The European Commission has presented its plan to ensure the secure introduction of 5G telecoms networks, with suspicions hanging over Chinese giant Huawei.
The United States has accused the firm of posing a security risk to western networks, because of its alleged ties to Chinese intelligence.
But some European countries are in negotiations with Huawei to deploy its advanced technology to power the faster wireless networks of the future.
The Commission has not yet urged European countries to follow the example of the US, Australia or Japan in banning deals with the firm.
But it will now take steps to determine the extent of the risk and encourage EU members to share information.
Andrus Ansip, Vice-President of the Commission in charge of the Digital Single Market, told reporters: "We have specific concerns connected with some producers.
"Everybody knows I'm talking about China and Huawei," he said, noting that under a 2017 intelligence act Chinese firms must collaborate with national spy agencies.
"I think we have to be worried about this," he said.
The plan, unveiled at a news conference at the EU parliament in Strasbourg, calls for member states to report back on any security threats to their national network infrastructure by June 30th.
After that, the European Agency for Cybersecurity (ENISA) will be given to October 1st to produce a report evaluating the risks at a European level.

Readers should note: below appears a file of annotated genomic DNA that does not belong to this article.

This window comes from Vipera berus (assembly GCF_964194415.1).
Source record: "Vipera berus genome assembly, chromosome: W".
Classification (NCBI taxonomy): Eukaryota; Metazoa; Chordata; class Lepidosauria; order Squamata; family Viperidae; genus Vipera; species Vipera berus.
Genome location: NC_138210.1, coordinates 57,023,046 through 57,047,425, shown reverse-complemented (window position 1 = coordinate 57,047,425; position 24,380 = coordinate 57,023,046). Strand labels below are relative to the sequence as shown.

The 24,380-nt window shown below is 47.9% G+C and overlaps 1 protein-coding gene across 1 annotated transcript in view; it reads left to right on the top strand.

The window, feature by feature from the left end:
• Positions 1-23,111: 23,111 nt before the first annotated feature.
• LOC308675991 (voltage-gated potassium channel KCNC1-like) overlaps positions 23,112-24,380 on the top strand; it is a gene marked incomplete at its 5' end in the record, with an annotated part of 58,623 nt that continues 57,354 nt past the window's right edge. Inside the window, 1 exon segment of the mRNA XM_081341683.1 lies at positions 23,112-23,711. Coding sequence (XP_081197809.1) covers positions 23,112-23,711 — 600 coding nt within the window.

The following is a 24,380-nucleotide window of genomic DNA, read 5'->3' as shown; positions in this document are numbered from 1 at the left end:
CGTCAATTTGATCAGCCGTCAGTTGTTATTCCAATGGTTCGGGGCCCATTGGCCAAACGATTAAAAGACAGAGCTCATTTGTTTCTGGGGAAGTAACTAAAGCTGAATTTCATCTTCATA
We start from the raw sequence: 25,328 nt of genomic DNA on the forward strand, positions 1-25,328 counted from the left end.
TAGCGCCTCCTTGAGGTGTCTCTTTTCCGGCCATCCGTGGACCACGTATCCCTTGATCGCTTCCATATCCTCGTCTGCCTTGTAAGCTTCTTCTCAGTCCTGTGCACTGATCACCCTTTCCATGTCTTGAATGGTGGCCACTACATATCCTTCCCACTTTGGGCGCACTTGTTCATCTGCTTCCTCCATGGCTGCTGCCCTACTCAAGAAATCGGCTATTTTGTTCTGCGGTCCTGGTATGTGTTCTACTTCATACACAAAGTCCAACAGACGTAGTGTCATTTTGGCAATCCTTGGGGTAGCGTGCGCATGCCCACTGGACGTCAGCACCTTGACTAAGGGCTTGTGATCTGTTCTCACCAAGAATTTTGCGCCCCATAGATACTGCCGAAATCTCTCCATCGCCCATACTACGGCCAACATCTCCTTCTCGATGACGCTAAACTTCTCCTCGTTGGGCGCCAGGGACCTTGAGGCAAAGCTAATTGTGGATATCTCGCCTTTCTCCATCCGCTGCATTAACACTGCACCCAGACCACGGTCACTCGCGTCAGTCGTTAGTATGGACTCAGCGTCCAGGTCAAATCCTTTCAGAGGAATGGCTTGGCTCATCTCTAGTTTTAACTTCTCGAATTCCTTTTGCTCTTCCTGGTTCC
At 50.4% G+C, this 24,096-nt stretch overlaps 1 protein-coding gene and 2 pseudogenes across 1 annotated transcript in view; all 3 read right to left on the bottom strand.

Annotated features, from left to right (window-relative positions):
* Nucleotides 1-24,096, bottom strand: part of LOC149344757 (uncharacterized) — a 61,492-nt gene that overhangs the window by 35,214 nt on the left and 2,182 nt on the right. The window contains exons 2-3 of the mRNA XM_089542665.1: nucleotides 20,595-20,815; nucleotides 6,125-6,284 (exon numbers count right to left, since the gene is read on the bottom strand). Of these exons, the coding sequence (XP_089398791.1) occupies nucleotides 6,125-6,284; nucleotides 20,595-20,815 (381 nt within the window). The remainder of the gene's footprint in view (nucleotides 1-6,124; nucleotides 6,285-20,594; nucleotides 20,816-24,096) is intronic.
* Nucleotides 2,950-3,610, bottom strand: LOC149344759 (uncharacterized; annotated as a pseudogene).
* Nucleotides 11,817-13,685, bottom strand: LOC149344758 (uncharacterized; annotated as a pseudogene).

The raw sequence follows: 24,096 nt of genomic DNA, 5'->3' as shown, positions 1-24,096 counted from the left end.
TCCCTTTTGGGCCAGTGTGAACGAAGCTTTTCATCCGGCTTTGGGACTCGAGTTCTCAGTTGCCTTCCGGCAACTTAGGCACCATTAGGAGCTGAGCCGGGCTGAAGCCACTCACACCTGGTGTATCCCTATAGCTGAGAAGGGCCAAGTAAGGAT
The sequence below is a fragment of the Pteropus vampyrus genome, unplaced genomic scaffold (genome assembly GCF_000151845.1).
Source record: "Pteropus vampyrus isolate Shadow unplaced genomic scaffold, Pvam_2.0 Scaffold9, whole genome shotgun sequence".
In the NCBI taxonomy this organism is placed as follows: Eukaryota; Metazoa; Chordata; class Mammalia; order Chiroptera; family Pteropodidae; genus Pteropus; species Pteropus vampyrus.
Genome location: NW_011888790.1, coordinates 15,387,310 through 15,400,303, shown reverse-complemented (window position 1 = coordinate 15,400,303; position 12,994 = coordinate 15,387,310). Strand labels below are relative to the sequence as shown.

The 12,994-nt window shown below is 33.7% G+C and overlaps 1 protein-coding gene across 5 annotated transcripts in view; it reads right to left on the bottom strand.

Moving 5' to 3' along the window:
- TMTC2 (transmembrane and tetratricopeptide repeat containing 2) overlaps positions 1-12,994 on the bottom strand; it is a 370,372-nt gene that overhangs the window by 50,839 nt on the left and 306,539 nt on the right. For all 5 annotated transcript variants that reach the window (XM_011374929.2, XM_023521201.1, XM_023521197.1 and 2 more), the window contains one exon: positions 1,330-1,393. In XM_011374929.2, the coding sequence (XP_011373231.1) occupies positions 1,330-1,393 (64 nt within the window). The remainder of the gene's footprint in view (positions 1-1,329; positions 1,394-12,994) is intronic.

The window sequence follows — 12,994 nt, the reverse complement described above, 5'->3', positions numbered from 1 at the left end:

Then member states will debate what if any measures to take, with a decision before the end of the year.
Huawei cautiously welcomed the EU approach.
"Huawei understands the cybersecurity concerns that European regulators have. Based on the mutual understanding, Huawei looks forward to contributing to the European framework on cybersecurity," the firm said.
"We are firmly committed to continue working with all regulators and partners to make the 5G rollout in Europe a success."
Fifth Generation telecoms with almost instantaneous data transfer will become the nervous system of Europe's economy in the coming years, in strategic sectors like energy, transport, banking and health care.
Huawei has become a world leader in the technology, and Europe's deployment of the network could lag behind if it shuns Chinese suppliers.
Some Western capitals are wary that Huawei networks may give Beijing access to commercial, military, scientific and diplomatic secrets.
China furiously denies this, but Washington has banned Huawei's 5G technology from its territory and has urged its allies to follow suit or face losing some of their own access to American intelligence.
The European Commission's statement came just as China's President Xi Jinping met his French, German and EU counterparts in Paris.